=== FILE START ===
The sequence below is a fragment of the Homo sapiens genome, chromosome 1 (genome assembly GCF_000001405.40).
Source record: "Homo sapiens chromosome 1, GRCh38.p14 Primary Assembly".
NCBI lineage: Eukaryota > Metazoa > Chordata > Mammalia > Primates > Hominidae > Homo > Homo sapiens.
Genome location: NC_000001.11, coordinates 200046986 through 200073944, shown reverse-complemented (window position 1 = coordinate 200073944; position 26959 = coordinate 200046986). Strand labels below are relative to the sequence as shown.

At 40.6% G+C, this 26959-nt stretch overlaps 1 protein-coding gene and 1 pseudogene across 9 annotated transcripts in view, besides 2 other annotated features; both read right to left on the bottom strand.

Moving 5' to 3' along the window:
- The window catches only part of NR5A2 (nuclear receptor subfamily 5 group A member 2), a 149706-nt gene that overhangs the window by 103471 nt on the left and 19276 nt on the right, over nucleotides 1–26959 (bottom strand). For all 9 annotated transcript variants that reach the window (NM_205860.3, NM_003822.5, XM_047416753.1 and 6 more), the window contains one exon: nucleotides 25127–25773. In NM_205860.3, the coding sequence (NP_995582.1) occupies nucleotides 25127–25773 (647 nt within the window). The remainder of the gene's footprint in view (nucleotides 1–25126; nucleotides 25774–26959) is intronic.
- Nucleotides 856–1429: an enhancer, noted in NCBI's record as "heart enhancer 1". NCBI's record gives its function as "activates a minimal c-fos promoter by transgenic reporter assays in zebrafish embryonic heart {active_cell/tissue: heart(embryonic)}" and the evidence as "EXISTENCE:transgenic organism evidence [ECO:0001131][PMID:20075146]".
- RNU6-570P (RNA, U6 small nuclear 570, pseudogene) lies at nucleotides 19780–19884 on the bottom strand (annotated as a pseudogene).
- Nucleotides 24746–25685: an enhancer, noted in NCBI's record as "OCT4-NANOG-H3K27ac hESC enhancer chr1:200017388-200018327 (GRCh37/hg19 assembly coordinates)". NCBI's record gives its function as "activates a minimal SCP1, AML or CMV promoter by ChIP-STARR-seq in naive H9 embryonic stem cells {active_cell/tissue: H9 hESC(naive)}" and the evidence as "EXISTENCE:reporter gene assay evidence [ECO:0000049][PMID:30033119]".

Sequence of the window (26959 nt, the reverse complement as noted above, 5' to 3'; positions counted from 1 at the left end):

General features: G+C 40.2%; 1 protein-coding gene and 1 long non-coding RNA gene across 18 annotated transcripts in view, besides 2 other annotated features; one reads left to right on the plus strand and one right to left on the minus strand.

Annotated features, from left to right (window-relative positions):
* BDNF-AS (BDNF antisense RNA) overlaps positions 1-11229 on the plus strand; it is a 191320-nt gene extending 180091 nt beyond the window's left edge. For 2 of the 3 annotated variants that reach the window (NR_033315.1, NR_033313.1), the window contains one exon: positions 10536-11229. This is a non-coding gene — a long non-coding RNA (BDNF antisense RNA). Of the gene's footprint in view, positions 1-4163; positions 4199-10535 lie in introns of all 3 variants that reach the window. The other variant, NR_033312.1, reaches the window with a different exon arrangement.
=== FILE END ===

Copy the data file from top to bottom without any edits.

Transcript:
The sequence below is a fragment of the Homo sapiens genome, chromosome 1 (genome assembly GCF_000001405.40).
Source record: "Homo sapiens chromosome 1, GRCh38.p14 Primary Assembly".
NCBI lineage: Eukaryota > Metazoa > Chordata > Mammalia > Primates > Hominidae > Homo > Homo sapiens.
Genome location: NC_000001.11, coordinates 200046986 through 200073944, shown reverse-complemented (window position 1 = coordinate 200073944; position 26959 = coordinate 200046986). Strand labels below are relative to the sequence as shown.

At 40.6% G+C, this 26959-nt stretch overlaps 1 protein-coding gene and 1 pseudogene across 9 annotated transcripts in view, besides 2 other annotated features; both read right to left on the bottom strand.

Moving 5' to 3' along the window:
- The window catches only part of NR5A2 (nuclear receptor subfamily 5 group A member 2), a 149706-nt gene that overhangs the window by 103471 nt on the left and 19276 nt on the right, over nucleotides 1–26959 (bottom strand). For all 9 annotated transcript variants that reach the window (NM_205860.3, NM_003822.5, XM_047416753.1 and 6 more), the window contains one exon: nucleotides 25127–25773. In NM_205860.3, the coding sequence (NP_995582.1) occupies nucleotides 25127–25773 (647 nt within the window). The remainder of the gene's footprint in view (nucleotides 1–25126; nucleotides 25774–26959) is intronic.
- Nucleotides 856–1429: an enhancer, noted in NCBI's record as "heart enhancer 1". NCBI's record gives its function as "activates a minimal c-fos promoter by transgenic reporter assays in zebrafish embryonic heart {active_cell/tissue: heart(embryonic)}" and the evidence as "EXISTENCE:transgenic organism evidence [ECO:0001131][PMID:20075146]".
- RNU6-570P (RNA, U6 small nuclear 570, pseudogene) lies at nucleotides 19780–19884 on the bottom strand (annotated as a pseudogene).
- Nucleotides 24746–25685: an enhancer, noted in NCBI's record as "OCT4-NANOG-H3K27ac hESC enhancer chr1:200017388-200018327 (GRCh37/hg19 assembly coordinates)". NCBI's record gives its function as "activates a minimal SCP1, AML or CMV promoter by ChIP-STARR-seq in naive H9 embryonic stem cells {active_cell/tissue: H9 hESC(naive)}" and the evidence as "EXISTENCE:reporter gene assay evidence [ECO:0000049][PMID:30033119]".

Sequence of the window (26959 nt, the reverse complement as noted above, 5' to 3'; positions counted from 1 at the left end):

General features: G+C 40.2%; 1 protein-coding gene and 1 long non-coding RNA gene across 18 annotated transcripts in view, besides 2 other annotated features; one reads left to right on the plus strand and one right to left on the minus strand.

Annotated features, from left to right (window-relative positions):
* BDNF-AS (BDNF antisense RNA) overlaps positions 1-11229 on the plus strand; it is a 191320-nt gene extending 180091 nt beyond the window's left edge. For 2 of the 3 annotated variants that reach the window (NR_033315.1, NR_033313.1), the window contains one exon: positions 10536-11229. This is a non-coding gene — a long non-coding RNA (BDNF antisense RNA). Of the gene's footprint in view, positions 1-4163; positions 4199-10535 lie in introns of all 3 variants that reach the window. The other variant, NR_033312.1, reaches the window with a different exon arrangement.